Second, Judge Martinotti ruled that Aetna violated its fiduciary duty to Lutz Surgical Partners by engaging in cross-plan offsetting.

ERISA requires a fiduciary to act solely in the interest of the plan’s participants and beneficiaries to provide them with the benefits detailed in the plan. The District Court reasoned that cross-plan offsetting requires Aetna to discharge its duty to pay claims under one plan to recover payments under another. Thus, according to the court, failing to pay claims for participants and beneficiaries violates Aetna’s fiduciary duties under ERISA. Further, the District Court said that Aetna could not circumvent its ERISA requirements even if the plan documents had allowed cross-plan offsetting. Accordingly, the District Court held that ERISA prohibits cross-plan offsetting.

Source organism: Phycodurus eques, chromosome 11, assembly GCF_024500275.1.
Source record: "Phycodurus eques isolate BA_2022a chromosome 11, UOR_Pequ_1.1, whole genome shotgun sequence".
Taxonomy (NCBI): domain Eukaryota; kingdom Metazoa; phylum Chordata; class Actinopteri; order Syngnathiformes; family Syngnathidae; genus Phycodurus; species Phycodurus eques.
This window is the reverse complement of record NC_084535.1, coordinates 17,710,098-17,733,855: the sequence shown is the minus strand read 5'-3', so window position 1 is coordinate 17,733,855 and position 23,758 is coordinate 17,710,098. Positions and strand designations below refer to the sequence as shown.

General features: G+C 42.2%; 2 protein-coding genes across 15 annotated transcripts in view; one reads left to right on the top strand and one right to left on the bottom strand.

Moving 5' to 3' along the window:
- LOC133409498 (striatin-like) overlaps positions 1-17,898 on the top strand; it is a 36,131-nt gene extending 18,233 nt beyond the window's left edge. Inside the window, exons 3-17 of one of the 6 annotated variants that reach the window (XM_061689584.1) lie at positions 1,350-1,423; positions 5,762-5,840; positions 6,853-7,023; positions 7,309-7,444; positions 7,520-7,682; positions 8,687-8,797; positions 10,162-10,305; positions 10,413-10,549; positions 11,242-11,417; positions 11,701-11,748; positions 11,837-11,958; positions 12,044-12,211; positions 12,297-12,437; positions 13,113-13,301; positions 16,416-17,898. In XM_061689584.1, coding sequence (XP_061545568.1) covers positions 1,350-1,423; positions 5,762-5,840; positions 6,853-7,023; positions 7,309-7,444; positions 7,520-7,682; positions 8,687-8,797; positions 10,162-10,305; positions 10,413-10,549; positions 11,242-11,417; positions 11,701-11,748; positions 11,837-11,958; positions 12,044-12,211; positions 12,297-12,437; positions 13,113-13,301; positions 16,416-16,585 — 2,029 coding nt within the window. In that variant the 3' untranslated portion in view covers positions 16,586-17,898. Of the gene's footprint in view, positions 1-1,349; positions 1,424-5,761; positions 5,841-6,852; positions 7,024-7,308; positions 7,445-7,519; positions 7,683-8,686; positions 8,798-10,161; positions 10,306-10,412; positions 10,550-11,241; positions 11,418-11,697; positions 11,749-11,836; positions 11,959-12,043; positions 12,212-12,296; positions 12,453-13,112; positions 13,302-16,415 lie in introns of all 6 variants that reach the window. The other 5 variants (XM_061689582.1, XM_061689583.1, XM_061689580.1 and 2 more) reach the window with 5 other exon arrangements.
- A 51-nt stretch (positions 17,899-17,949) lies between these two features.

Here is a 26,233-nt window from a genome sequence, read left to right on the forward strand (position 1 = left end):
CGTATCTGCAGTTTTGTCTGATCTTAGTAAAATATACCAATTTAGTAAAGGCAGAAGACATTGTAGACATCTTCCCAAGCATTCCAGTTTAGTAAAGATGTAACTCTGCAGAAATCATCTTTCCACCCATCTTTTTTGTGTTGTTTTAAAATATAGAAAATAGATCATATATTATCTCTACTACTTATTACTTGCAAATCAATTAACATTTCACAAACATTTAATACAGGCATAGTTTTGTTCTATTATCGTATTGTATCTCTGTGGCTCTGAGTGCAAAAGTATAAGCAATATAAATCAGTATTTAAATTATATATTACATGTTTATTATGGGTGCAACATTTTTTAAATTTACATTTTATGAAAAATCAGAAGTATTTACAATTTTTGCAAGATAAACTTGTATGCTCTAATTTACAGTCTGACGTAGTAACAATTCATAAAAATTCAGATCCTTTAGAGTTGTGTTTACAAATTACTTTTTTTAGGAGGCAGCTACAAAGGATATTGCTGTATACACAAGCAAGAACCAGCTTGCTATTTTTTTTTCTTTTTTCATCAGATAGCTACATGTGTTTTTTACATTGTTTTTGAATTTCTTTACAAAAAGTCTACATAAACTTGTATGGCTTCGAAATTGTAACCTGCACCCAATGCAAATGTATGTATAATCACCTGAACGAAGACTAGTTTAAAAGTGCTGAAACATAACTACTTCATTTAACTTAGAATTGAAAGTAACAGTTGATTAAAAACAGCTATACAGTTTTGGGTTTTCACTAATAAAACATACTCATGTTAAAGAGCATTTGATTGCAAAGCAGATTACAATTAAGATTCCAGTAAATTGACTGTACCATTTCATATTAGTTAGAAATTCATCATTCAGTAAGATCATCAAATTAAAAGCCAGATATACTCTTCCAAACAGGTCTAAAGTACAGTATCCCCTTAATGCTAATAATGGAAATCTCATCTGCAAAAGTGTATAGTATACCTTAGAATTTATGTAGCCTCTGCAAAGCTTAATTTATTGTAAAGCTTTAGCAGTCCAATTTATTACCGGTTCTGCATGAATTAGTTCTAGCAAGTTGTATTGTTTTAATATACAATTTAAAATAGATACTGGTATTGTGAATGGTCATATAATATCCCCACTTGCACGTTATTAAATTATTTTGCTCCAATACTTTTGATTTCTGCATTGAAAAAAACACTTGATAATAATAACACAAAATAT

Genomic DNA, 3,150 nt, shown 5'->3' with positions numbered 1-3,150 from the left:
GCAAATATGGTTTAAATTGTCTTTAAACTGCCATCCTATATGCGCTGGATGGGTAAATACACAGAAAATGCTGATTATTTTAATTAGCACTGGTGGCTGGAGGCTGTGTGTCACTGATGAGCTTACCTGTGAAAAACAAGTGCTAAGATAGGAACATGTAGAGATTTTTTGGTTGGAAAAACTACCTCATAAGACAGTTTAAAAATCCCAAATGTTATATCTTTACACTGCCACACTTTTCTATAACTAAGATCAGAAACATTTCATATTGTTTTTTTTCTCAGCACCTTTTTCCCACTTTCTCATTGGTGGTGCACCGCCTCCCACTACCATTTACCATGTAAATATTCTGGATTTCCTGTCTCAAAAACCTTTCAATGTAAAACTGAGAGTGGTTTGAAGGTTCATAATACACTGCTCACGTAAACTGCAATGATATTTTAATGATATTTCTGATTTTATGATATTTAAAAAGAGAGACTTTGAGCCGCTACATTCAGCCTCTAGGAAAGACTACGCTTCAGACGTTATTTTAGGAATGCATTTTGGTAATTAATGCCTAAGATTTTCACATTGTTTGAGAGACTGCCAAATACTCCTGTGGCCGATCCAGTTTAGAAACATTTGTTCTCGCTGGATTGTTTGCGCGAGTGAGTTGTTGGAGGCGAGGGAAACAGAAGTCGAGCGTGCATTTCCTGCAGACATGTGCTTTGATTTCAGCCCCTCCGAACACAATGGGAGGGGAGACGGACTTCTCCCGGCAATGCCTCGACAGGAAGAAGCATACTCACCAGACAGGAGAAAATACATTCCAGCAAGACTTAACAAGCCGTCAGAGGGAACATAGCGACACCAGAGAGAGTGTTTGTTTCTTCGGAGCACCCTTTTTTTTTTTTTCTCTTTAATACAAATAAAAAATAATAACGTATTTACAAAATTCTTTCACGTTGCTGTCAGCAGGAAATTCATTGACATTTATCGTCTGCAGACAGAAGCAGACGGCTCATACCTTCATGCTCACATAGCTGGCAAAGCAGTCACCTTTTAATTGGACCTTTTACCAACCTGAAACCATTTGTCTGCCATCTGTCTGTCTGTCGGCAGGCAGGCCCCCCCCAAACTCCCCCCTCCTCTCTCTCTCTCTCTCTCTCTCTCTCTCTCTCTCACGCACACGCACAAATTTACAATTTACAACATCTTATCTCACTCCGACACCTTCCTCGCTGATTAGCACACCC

This case and several others seem to indicate that cross-plan offsetting may be an impermissible payment recovery method. As a result, employers with self-funded health plans may want to seek the advice of legal counsel regarding cross plan-offsetting. Counsel can assist employers in reassessing the practice’s use of cross-plan offsetting and reviewing their plan documents and summary plan descriptions to determine whether the plan’s language adequately describes if, or when, the TPA can use cross-plan offsetting.


EPIC offers this material for general information only. EPIC does not intend this material to be, nor may any person receiving this information construe or rely on this material as, tax or legal advice. The matters addressed in this document and any related discussions or correspondence should be reviewed and discussed with legal counsel prior to acting or relying on these materials.